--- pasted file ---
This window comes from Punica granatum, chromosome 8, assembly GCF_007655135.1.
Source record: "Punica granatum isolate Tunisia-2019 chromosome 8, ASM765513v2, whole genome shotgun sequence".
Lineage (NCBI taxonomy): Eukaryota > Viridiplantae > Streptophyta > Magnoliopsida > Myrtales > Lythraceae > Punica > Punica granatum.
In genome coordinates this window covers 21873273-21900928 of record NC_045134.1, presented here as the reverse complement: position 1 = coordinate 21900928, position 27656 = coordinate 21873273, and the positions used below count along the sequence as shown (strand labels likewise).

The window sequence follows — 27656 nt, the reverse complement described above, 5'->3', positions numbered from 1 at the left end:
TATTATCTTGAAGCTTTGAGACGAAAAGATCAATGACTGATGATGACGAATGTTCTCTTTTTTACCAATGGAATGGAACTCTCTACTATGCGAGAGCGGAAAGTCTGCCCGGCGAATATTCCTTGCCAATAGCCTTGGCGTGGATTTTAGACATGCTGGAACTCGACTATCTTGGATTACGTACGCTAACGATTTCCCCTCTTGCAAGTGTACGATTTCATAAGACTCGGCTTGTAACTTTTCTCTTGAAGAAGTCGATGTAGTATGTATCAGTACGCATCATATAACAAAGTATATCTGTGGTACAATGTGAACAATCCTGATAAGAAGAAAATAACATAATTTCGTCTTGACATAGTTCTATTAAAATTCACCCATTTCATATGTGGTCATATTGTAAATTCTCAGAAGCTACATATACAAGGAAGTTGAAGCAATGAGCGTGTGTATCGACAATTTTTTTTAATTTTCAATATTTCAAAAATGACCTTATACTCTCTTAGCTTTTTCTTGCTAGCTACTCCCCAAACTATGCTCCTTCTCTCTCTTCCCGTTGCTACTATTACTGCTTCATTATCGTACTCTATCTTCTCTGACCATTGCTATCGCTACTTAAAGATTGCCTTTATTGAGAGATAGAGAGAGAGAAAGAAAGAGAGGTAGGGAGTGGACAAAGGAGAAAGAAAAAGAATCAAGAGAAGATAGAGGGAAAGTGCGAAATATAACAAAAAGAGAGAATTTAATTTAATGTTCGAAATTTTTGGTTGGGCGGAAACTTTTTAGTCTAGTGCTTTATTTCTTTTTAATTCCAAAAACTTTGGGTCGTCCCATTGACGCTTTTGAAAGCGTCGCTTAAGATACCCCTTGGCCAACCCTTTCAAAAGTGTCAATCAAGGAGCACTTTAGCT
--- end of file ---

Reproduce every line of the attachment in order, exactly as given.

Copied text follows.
This window comes from Punica granatum, chromosome 8, assembly GCF_007655135.1.
Source record: "Punica granatum isolate Tunisia-2019 chromosome 8, ASM765513v2, whole genome shotgun sequence".
Lineage (NCBI taxonomy): Eukaryota > Viridiplantae > Streptophyta > Magnoliopsida > Myrtales > Lythraceae > Punica > Punica granatum.
In genome coordinates this window covers 21873273-21900928 of record NC_045134.1, presented here as the reverse complement: position 1 = coordinate 21900928, position 27656 = coordinate 21873273, and the positions used below count along the sequence as shown (strand labels likewise).

The window sequence follows — 27656 nt, the reverse complement described above, 5'->3', positions numbered from 1 at the left end:
TATTATCTTGAAGCTTTGAGACGAAAAGATCAATGACTGATGATGACGAATGTTCTCTTTTTTACCAATGGAATGGAACTCTCTACTATGCGAGAGCGGAAAGTCTGCCCGGCGAATATTCCTTGCCAATAGCCTTGGCGTGGATTTTAGACATGCTGGAACTCGACTATCTTGGATTACGTACGCTAACGATTTCCCCTCTTGCAAGTGTACGATTTCATAAGACTCGGCTTGTAACTTTTCTCTTGAAGAAGTCGATGTAGTATGTATCAGTACGCATCATATAACAAAGTATATCTGTGGTACAATGTGAACAATCCTGATAAGAAGAAAATAACATAATTTCGTCTTGACATAGTTCTATTAAAATTCACCCATTTCATATGTGGTCATATTGTAAATTCTCAGAAGCTACATATACAAGGAAGTTGAAGCAATGAGCGTGTGTATCGACAATTTTTTTTAATTTTCAATATTTCAAAAATGACCTTATACTCTCTTAGCTTTTTCTTGCTAGCTACTCCCCAAACTATGCTCCTTCTCTCTCTTCCCGTTGCTACTATTACTGCTTCATTATCGTACTCTATCTTCTCTGACCATTGCTATCGCTACTTAAAGATTGCCTTTATTGAGAGATAGAGAGAGAGAAAGAAAGAGAGGTAGGGAGTGGACAAAGGAGAAAGAAAAAGAATCAAGAGAAGATAGAGGGAAAGTGCGAAATATAACAAAAAGAGAGAATTTAATTTAATGTTCGAAATTTTTGGTTGGGCGGAAACTTTTTAGTCTAGTGCTTTATTTCTTTTTAATTCCAAAAACTTTGGGTCGTCCCATTGACGCTTTTGAAAGCGTCGCTTAAGATACCCCTTGGCCAACCCTTTCAAAAGTGTCAATCAAGGAGCACTTTAGCT